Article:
Opal Quick Facts
Color: Yellow, red, orange, green, brown, black, blue, pink, white and colorless
Mohs Hardness Scale: 5.5 to 6.5
Symbolism & Meaning: Confidence, hope and faithfulness
Official Birthstone Month: October
Zodiac Signs: Libra and Scorpio
Other Recognitions: Traditional gift for the 14th wedding anniversary
What is Opal?
Opal is a noncrystalline form of the mineral silica that contains varying amounts of water, usually between 3 and 10 percent. Light illuminates the inclusions of microscopic drops of water and creates the iridescent phenomena known as play-of-color, where the rainbow-like hues change with the angle of observation.
Unlike other crystalline forms of silica that are categorized as minerals, opal is classed as a mineraloid due to its amorphous character. Opal differs from its crystalline cousin’s quartz and agate because it is formed from shapeless silica lumps rather than from naturally faceted crystals.
How is Opal Formed?
Opal is formed from a mixture of silicon dioxide and water. As rain falls and drenches dry ground in regions such as Australia, the water picks up silica from sandstone as it runs down through the earth. This silica-rich solution is then carried into cracks and cavities that exist due to natural faults or decomposing fossils. As conditions dry up and the water evaporates, a silica deposit is left behind. This process continues to repeat over millions of years, and eventually, opal is formed.
Nowadays, synthetic opals also exist, which are created in laboratories. These lab-created opals are known as “imitation opals” as they contain substances not found in natural opals.
Where is Opal Found?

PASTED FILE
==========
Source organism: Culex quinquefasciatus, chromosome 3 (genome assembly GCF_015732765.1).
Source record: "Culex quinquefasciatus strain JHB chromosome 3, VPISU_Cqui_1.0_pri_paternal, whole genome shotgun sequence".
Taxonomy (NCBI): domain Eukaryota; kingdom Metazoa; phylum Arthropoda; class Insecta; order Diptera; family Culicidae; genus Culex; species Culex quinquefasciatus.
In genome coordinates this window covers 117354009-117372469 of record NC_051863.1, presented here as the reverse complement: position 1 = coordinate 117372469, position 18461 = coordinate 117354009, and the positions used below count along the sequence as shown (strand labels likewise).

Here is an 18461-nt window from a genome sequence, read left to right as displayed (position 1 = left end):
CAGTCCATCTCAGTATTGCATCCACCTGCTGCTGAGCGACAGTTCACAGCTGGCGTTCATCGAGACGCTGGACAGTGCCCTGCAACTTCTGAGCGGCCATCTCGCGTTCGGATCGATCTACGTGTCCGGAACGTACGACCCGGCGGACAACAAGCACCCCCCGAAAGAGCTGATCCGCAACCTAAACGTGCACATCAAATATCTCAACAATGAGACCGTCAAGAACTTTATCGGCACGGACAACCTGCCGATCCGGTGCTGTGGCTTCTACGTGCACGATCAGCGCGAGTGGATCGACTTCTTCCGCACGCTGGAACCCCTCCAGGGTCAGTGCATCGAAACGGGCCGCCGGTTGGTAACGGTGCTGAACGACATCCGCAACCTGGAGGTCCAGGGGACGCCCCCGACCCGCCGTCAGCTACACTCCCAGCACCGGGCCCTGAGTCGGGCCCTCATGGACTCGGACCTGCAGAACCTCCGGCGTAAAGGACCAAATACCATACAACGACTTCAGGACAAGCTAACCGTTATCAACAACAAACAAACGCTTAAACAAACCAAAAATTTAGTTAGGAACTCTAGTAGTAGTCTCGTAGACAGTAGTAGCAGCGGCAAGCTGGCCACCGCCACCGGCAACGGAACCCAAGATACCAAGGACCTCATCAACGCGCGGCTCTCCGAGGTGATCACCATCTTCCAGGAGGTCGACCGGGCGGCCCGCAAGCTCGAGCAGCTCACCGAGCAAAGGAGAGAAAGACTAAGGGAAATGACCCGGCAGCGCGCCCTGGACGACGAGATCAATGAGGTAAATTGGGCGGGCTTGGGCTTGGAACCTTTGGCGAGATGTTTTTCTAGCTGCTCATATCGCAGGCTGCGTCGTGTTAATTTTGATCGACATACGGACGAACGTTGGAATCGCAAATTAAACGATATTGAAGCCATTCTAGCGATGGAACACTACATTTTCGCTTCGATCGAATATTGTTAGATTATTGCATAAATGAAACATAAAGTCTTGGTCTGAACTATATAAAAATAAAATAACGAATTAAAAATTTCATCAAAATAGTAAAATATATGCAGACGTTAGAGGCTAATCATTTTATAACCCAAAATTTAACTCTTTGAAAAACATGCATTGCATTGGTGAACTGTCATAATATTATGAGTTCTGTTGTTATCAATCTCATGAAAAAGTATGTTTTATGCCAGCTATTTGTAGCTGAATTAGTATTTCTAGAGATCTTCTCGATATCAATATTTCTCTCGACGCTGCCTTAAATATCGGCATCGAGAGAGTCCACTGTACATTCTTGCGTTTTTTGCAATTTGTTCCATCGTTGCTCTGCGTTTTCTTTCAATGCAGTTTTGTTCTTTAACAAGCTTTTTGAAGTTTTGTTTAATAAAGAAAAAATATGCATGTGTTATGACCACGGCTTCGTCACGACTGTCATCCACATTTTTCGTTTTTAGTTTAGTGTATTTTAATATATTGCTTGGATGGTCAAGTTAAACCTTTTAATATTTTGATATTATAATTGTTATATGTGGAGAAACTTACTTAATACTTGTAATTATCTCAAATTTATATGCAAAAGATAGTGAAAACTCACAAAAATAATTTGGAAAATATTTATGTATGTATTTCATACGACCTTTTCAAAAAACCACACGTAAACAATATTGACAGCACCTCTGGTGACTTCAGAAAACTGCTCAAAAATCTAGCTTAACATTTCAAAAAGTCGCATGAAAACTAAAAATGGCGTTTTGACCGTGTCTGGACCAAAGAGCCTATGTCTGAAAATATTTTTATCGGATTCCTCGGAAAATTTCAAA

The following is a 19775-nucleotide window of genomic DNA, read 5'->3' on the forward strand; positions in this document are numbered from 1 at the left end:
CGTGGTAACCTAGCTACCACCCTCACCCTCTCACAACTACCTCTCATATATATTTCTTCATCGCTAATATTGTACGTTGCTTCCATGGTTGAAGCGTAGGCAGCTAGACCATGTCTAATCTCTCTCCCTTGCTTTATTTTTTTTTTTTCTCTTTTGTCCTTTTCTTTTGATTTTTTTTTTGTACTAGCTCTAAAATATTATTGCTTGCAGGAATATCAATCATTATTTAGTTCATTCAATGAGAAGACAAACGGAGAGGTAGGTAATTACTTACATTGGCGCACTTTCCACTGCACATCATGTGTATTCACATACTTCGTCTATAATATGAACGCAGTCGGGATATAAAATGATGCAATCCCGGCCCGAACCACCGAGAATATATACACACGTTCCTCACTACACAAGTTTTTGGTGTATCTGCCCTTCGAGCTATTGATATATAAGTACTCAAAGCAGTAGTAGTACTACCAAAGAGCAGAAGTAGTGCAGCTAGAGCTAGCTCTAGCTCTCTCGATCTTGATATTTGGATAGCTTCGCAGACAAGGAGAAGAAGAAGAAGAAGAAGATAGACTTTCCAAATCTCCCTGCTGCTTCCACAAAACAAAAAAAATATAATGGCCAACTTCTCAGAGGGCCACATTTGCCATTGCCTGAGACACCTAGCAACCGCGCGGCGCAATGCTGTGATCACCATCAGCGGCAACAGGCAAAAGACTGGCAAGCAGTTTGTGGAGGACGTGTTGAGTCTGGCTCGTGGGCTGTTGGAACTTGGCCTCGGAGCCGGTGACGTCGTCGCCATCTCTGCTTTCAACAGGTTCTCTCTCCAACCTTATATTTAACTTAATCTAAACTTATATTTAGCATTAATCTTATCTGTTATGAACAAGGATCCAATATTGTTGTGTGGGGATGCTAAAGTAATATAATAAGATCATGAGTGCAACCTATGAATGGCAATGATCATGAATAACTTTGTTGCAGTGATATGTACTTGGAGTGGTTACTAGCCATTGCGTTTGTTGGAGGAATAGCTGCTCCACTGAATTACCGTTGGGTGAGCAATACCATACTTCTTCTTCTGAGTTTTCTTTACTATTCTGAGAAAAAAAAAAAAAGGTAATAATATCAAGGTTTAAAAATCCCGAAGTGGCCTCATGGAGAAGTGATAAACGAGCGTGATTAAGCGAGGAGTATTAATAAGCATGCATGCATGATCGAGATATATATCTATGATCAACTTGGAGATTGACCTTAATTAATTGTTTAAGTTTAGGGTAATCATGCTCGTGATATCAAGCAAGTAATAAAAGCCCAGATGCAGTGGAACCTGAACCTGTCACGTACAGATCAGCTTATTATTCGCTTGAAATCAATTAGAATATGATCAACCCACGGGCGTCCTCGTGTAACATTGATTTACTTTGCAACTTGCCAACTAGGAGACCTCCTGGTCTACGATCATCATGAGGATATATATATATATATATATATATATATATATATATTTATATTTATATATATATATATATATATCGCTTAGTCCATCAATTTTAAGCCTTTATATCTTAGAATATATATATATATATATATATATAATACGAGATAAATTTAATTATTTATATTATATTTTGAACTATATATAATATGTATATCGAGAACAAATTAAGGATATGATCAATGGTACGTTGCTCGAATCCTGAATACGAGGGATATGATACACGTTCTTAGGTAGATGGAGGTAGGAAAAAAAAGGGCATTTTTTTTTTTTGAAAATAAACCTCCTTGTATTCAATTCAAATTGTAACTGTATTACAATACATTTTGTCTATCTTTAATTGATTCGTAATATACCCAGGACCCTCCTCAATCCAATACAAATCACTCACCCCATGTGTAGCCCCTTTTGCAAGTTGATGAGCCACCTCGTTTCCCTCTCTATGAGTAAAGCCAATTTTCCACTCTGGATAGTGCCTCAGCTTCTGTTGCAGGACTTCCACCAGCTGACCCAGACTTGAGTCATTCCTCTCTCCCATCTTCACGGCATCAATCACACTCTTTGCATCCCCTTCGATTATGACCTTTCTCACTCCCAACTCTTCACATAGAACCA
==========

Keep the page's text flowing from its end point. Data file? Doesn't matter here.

Precious opal is rare and thus is found in a limited number of locations worldwide. The most precious opal to date has been mined in Australia, with Ethiopia and Mexico being secondary sources of precious opal. Precious opal can also be found in Brazil, Canada, Honduras, Indonesia, Zambia, Guatemala, Poland, Peru, New Zealand, and the United States, specifically Nevada, Oregon and Idaho. In 2008, NASA announced that Mars also contains opal deposits.
Opal Color, Characteristics & Value
Unlike other gemstones, each opal is unique – no two are the same. The two most common types of opal found in nature are precious opal and common opal. Precious opals exhibit the play-of-color characteristic while common opals do not. Opals occur naturally in various colors, including yellow, red, orange, green, brown, black, blue, pink, white and colorless. There are five main types of opal:
- White opal — translucent to semi-translucent, with play-of-color against a white or light gray background color, called body color.
- Black opal — translucent to opaque, with play-of-color against a black or dark background.
- Fire opal — transparent to translucent, with brown, yellow, orange, or red body color. This material—which often doesn’t show play-of-color—is also known as “Mexican opal.”
- Boulder opal — translucent to opaque, with play-of-color against a light to dark background. Fragments of the surrounding rock, called matrix, become part of the finished gem.
- Crystal or water opal — transparent to semitransparent, with a clear background. This type shows exceptional play-of-color.
Black opal is considered to be the most valuable opal, while white opals are generally the least valuable.
Opal Care & Cleaning
Softer and more fragile than other gemstones, opals require special care to prevent scratching and cracking. Opals have high water content and can dry out, causing them to break. To help prevent drying and cracking, avoid storing your opals in airtight areas, such as a safety deposit box. Additionally, heat and sudden temperature changes may also cause opals to crack, so they should not be put into an ultrasonic or steam cleaner. The safest way to clean an opal gemstone is with warm, soapy water and a soft cloth. Other cleaning methods could damage the opal itself or the filler material. When not worn, opal jewelry should be stored away from other gemstones in a jewelry box lined with soft fabric.
Opal Jewelry & Gift Ideas
Whether you are looking for a gift for someone else or yourself, Borsheims has a large selection of opal jewelry in various colors and styles. Opals are a popular gift option for those celebrating October birthdays and those commemorating their 14th wedding anniversary.